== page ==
Lieberman: UCLA basketball scandal should serve as a reminder to Oregon football

On Wednesday morning, Sports Illustrated published a special report detailing serious transgressions — both on and off the court — within the UCLA basketball program. Allegations in the story range from the bizarre (head coach Ben Howland obsessing over the temperature of the team’s film room) to the cruel (former forward Reeves Nelson intentionally injuring teammates in practice) to the outrageous (players showing up to a New Year’s Day practice under the influence of Ecstasy). @@[email protected]@

Although Howland and former players may dispute some precise details of the story, the bottom line remains: UCLA was out of control and was underperforming as a result of distractions. Despite landing the country’s No. 1 recruiting class, a group with five players ranked in the top 50 nationally (something even the Fab Five can’t claim), the Bruins struggled mightily during the time frame of the alleged scandals. The program quickly regressed from attending two-straight Final Fours to barely qualifying for the NCAA Tournament.

Insurrection within the program is purported to have begun as early as 2008, but the charges of the report extend all the way into the current season. The dismissal of Nelson last December and the underwhelming play of big man Joshua Smith are chalked up to the same common thread that runs through much of the team’s defiance: a severe lack of discipline by an increasingly distant and socially awkward Howland.

The team’s lack of structure was magnified by something familiar to generations of high-profile student-athletes: fame and adoration. As UCLA players gained access to the glitz and glam of Hollywood (escorted rides in a Rolls-Royce, VIP access to exclusive night clubs), they felt they were owed a certain lifestyle and level of respect. The flashing lights blinded the players to their own shortcomings; though several of Howland’s teams received substantial preseason hype, the core of the program consisted largely of unproven underclassmen that failed to deliver on elevated expectations.

In Eugene, there is only one athletic team with the talent or notoriety to rival UCLA basketball. Coincidentally, Oregon football is sitting in a position similar to that of UCLA years ago. The Ducks are ending a run of highly successful seasons (three-straight BCS bowls) while ushering in a new group of prized recruits. The two situations share another commonality — like the Bruins, the Ducks recently vacated a group of talented players who served as leaders for the team in multiple facets under a newly minted coach.

The point? Oregon is in a highly precarious situation. Potential NCAA violations aside, the team faces some serious questions this season. Who will fill the leadership void left by the departure of Darron Thomas? Who will replace LaMichael James as the team’s public ambassador and most valuable player? More importantly: After flirtations with the NFL and admitted recruiting violations, has the authority of Chip Kelly been undermined?

Fans can only hope that Kelly — one of the most revered public figures in the state of Oregon — has retained his standing with players. But when you consider that the program is experiencing serious player overturn while ushering in a group of underclassmen accustomed to high levels of success and recognition, you can see the ingredients for turbulence start to stack [email protected]@On point, my [email protected]@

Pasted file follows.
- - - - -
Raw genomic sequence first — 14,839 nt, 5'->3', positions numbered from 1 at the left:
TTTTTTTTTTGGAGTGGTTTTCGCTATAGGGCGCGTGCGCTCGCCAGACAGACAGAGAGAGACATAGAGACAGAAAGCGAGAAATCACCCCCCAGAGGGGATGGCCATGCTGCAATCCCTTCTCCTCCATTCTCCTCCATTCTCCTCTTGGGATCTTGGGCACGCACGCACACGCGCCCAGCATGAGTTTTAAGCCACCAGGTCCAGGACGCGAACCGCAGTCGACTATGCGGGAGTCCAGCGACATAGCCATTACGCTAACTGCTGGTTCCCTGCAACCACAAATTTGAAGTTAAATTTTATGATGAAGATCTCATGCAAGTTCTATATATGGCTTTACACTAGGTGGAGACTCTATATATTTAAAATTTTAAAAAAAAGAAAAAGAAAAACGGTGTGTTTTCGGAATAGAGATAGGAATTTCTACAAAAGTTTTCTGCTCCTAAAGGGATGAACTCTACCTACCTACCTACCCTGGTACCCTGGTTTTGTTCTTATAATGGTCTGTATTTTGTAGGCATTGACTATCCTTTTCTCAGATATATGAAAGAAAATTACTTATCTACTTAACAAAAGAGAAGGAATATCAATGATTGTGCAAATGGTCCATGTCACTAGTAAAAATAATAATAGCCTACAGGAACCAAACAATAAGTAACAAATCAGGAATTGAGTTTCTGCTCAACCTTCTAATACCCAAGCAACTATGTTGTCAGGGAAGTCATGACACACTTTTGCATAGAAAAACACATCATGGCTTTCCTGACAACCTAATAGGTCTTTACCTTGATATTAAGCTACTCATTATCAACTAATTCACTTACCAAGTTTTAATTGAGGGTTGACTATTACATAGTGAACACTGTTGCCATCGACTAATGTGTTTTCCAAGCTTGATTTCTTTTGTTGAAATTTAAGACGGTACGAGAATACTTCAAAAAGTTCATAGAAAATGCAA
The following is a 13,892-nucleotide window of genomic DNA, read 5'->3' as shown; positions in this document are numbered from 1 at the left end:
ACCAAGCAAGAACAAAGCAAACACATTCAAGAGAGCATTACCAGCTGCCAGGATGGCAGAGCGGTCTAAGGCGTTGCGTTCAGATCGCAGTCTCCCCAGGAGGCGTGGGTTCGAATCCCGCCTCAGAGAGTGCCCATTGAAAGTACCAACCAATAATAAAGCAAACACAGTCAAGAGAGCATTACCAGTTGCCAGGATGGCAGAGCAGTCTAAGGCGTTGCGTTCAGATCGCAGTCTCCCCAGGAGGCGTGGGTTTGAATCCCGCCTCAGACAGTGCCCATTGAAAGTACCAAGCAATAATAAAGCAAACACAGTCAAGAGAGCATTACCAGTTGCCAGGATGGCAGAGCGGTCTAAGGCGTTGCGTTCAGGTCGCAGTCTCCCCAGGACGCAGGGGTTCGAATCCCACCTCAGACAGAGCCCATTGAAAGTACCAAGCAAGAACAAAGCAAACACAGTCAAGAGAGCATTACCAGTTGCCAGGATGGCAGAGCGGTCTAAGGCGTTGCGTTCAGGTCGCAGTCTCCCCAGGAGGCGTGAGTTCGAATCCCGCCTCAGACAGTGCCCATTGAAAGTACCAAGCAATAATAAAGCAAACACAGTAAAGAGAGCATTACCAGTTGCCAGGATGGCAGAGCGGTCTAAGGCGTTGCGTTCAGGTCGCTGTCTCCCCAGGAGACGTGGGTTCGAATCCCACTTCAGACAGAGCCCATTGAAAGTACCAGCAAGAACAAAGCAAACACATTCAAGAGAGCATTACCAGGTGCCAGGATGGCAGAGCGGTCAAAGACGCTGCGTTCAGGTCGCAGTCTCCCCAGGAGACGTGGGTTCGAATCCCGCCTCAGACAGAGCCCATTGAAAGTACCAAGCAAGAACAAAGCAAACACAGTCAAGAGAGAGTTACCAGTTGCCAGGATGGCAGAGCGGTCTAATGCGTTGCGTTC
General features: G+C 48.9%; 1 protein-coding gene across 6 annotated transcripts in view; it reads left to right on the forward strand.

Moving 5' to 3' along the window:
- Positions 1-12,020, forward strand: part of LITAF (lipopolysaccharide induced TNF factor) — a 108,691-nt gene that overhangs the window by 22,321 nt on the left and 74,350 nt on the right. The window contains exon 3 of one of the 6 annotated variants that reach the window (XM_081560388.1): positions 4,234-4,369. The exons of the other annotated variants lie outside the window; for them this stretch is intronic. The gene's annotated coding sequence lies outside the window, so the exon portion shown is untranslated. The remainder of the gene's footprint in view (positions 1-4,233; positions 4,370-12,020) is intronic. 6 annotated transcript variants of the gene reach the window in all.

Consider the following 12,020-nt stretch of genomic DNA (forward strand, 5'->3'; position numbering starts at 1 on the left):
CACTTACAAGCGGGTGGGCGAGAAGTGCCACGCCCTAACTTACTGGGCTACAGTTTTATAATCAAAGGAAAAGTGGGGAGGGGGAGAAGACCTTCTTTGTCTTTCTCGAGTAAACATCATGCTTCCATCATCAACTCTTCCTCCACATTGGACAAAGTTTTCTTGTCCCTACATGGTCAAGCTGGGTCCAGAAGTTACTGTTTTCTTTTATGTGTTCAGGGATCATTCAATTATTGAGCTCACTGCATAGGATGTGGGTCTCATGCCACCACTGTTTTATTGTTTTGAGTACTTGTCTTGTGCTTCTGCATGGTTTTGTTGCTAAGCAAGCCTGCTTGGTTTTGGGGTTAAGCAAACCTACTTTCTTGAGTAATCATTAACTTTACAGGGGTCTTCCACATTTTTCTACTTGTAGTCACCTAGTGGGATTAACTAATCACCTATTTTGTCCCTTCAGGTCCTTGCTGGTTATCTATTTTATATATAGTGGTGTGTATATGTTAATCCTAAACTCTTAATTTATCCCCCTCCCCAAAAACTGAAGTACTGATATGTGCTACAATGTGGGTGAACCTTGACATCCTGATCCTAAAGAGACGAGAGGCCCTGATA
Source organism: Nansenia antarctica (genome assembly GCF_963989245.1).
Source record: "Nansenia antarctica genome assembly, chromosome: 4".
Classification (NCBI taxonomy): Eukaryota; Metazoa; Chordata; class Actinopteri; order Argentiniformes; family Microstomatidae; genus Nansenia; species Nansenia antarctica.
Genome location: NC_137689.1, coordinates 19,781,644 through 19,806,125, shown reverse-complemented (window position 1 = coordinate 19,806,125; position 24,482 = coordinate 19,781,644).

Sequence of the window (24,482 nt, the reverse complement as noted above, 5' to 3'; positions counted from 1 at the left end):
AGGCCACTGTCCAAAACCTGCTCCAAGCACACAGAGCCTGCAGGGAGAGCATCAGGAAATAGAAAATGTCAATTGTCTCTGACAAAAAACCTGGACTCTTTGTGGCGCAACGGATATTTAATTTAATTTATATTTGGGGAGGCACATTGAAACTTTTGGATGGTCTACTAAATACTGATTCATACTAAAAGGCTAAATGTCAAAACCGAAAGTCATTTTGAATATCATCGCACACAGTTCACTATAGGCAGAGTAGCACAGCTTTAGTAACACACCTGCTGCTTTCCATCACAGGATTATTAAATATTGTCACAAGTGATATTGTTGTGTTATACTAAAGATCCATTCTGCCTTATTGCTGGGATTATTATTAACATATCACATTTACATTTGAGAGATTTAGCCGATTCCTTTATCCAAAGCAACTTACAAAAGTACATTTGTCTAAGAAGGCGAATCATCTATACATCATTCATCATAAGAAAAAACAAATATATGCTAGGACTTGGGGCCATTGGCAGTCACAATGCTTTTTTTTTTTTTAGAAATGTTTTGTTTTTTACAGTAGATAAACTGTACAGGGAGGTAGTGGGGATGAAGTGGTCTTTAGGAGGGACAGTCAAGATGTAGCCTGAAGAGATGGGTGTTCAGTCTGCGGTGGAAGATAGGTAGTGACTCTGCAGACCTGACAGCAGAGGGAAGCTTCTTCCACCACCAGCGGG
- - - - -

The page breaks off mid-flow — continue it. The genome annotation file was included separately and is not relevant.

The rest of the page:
Let me be clear: I have not seen or heard anything to concretely indicate rebellion within Oregon football. But having been in Eugene for some of the recent low points of the program (LeGarrette Blount’s punch, the Jeremiah Masoli saga, the arrests of Kiko Alonso), I feel compelled to address the fact that the Ducks are currently sitting on relatively thin ice.

I think Cliff Harris should serve as a reminder of what a quick rise to renown can do to an undisciplined player. Most Oregon fans witnessed Harris morph from messiah to maligned discontent in the course of a few months.

Don’t get me wrong — I’m not questioning the intentions of Chip Kelly, nor trying to compare him directly to Howland. But when you consider that Kelly is in charge of roughly six times as many young men, you should see how a small amount of neglect nurtures a mentality among players that can quickly get out of hand.

To be honest, I think Kelly has had great fortune with the players he inherited, much like Howland at the beginning of his tenure as UCLA’s coach. As the SI report says about his glory years: “The players were also mature beyond their years, a vital attribute given that Howland was neither a nurturer nor a player’s coach. Other than during practices and games, he had little contact with his athletes, according to players. He showed up moments before a workout began and was gone before players paired off to shoot free throws at the end.”

I think most could agree that Oregon’s recent crop of standouts — James, Thomas and David Paulson among them — fits the same bill. While I stop short of taking credit away from Kelly, I think it’s fair to say that he lucked out by having a group of players that was largely self-sufficient. And though I doubt Kelly is as distant from his players as Howland was, it’s impossible to argue that he’s much closer considering that he’s responsible for a much larger and more diverse group of athletes in a town where they stand out like sore thumbs.

Going forward, Oregon football and its fans should be proud of recent victories and optimistic about heralded recruits. But as Kelly enters his fourth year leading the program, fans better hope the complacency and a sense of entitlement that eroded UCLA basketball remain barred from the Ducks’ locker room indefinitely. @@[email protected]@

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